Seiichi was the one to open the door this time, with Genichirou at his shoulder. “There’s a boy from the castle here for milord and milady. Your brother, milord,” he added to Kaoru.

Kaoru felt a surge of relief that it wasn’t Takeshi who had been sent. Fortunately, Hazue almost invariably volunteered whenever there was someone or something to be fetched. The lord and lady almost invariably allowed him to do this, as well; it gave him a way to run off his excessive energy. “Let him in,” Renji said mildly, after looking to Kaoru to see if this was acceptable.

Hazue stepped warily into the wagon, glancing wide-eyed at the strange dried plants along every wall, and at the rows of tiny glass bottles that contained odd-colored tinctures and ointments. Kaoru came very close to smiling at this. He remembered a time when he had been just as intimidated by the relatively dark and crowded insides of the Travelers’ wagons. “Hazue,” he said, to draw his brother’s attention to himself.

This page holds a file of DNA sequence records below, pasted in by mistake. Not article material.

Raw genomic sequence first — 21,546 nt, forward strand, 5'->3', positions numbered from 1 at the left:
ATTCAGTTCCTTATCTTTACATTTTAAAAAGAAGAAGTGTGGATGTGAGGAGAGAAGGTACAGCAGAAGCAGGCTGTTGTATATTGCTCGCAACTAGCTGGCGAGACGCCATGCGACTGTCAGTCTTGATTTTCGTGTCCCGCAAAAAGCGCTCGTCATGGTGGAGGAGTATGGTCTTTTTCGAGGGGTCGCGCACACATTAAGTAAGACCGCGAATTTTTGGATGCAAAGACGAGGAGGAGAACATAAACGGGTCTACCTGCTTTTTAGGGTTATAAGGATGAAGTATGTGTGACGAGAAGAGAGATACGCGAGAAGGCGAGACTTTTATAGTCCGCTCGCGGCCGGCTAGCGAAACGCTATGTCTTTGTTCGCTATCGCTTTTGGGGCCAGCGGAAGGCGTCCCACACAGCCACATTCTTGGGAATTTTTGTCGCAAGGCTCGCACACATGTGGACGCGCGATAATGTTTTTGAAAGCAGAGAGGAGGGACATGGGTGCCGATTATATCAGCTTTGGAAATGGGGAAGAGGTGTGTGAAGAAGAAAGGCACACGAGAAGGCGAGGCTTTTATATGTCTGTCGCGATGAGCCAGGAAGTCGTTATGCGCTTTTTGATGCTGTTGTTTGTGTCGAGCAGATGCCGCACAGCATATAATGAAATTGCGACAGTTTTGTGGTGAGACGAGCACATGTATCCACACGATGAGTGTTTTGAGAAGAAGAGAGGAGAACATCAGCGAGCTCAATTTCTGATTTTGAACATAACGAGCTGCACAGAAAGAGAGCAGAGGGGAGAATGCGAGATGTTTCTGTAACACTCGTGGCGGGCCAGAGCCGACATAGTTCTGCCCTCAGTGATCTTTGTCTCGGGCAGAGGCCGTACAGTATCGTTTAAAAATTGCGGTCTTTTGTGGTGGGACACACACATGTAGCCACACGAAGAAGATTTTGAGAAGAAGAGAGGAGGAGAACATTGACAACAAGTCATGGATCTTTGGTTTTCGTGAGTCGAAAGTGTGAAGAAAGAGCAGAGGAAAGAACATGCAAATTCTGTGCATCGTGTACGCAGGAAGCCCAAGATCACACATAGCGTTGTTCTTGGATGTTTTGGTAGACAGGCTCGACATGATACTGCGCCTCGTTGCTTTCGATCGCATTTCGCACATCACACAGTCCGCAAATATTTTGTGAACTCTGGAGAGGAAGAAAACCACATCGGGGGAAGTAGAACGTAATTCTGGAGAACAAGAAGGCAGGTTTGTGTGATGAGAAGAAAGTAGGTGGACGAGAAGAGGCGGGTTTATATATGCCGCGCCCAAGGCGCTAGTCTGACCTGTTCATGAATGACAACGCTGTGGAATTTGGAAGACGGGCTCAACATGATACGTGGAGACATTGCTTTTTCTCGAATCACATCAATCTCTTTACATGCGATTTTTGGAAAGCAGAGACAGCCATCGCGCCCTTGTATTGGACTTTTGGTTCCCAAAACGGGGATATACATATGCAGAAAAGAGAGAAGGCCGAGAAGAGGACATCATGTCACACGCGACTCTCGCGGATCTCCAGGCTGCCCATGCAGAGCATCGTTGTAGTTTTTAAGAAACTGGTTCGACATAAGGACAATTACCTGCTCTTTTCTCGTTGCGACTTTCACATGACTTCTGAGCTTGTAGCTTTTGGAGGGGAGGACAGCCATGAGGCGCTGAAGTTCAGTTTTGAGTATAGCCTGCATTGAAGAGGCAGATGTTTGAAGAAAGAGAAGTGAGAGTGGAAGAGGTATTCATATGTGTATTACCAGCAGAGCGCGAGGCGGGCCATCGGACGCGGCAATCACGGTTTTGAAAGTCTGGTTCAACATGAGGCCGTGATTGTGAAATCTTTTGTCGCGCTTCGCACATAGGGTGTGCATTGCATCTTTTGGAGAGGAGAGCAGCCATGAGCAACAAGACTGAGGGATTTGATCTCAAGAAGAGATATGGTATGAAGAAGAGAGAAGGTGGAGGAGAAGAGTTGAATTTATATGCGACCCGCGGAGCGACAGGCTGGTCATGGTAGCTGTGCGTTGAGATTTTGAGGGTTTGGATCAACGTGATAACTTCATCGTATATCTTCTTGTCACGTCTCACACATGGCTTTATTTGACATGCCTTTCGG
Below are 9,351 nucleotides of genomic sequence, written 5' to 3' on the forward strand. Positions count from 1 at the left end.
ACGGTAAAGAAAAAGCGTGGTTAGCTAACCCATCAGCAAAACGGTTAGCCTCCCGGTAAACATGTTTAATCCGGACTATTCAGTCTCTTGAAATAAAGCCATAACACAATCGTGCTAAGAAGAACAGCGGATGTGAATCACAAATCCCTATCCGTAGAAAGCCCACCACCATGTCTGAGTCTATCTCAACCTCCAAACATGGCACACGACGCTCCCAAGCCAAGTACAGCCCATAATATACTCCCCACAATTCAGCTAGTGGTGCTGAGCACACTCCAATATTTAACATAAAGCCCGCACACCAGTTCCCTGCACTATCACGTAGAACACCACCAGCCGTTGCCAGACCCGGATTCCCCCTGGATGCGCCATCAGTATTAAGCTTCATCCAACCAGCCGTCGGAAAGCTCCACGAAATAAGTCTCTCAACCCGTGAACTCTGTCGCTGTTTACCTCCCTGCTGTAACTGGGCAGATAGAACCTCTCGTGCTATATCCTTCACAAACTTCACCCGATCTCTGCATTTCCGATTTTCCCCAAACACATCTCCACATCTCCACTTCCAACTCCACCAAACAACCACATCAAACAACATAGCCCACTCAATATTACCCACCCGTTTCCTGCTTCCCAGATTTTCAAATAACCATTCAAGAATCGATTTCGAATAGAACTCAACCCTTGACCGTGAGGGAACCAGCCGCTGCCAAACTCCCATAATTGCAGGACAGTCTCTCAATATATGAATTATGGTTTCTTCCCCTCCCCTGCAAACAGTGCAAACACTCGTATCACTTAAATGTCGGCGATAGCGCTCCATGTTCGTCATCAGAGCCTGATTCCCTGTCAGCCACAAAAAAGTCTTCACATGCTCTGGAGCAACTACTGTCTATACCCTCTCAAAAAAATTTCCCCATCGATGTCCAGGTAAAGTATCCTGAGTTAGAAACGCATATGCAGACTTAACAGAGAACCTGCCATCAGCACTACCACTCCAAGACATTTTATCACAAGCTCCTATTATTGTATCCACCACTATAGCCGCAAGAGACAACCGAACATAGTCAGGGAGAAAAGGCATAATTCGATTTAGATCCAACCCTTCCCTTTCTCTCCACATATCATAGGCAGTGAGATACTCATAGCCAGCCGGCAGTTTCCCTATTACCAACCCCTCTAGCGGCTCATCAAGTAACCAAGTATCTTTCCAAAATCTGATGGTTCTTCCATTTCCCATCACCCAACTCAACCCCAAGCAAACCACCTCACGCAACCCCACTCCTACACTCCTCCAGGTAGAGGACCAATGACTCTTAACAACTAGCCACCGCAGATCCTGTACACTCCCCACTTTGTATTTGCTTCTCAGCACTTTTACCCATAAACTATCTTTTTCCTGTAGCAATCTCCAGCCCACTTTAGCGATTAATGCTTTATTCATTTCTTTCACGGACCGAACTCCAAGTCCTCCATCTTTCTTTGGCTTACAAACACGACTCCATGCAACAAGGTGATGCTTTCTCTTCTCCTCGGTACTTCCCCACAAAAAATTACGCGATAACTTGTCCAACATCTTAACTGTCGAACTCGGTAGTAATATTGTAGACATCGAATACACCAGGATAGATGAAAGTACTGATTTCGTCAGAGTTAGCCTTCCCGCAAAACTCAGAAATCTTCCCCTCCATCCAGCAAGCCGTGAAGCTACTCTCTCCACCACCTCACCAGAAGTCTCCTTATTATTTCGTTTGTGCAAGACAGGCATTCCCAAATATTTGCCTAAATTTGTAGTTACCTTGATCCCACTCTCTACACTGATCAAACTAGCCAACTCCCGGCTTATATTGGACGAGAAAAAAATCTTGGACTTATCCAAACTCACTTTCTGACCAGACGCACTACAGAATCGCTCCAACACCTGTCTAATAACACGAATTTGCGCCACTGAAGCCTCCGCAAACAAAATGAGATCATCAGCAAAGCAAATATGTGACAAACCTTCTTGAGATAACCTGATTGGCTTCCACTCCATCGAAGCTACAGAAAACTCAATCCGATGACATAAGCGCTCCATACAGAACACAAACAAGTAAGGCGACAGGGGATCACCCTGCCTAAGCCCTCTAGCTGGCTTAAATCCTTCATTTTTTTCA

“Kaoru!” Hazue returned instantly to his state of perpetual happiness. “And Lady Sumire! You’re wanted for breakfast! Someone saw you walking down here and... What happened to your leg?” he asked curiously, suddenly catching a glimpse of Kaoru’s bandage. “Does it hurt?”

“It’s all right,” Kaoru assured the younger boy. “I only twisted my ankle, and Renji fixed it for me.”

“Oh, all right then!” Hazue said. “Thank you for fixing Kaoru’s leg Renji sir,” he said very quickly but politely nevertheless. Then, before Renji could do more than smile, Hazue continued, “But breakfast! Come on, Kaoru, else Takeshi will eat it all!” He dashed as best he could back to the door while still taking care near the fragile bottles, then turned to see if the others were following.

Kaoru stood, disguising a grimace as he put weight on his injured leg. He had definitely stressed it past the point that he should have earlier. Sadaharu immediately put out a hand to support him, but Kaoru shook his head and aimed a pointed glance at Hazue. He hoped that the other would understand; Hazue would not mean to cause trouble, but would tell anything he saw to anyone willing to listen. Perhaps such a helpful gesture would not be construed wrongly, but at the least would earn him further mocking from his cousins.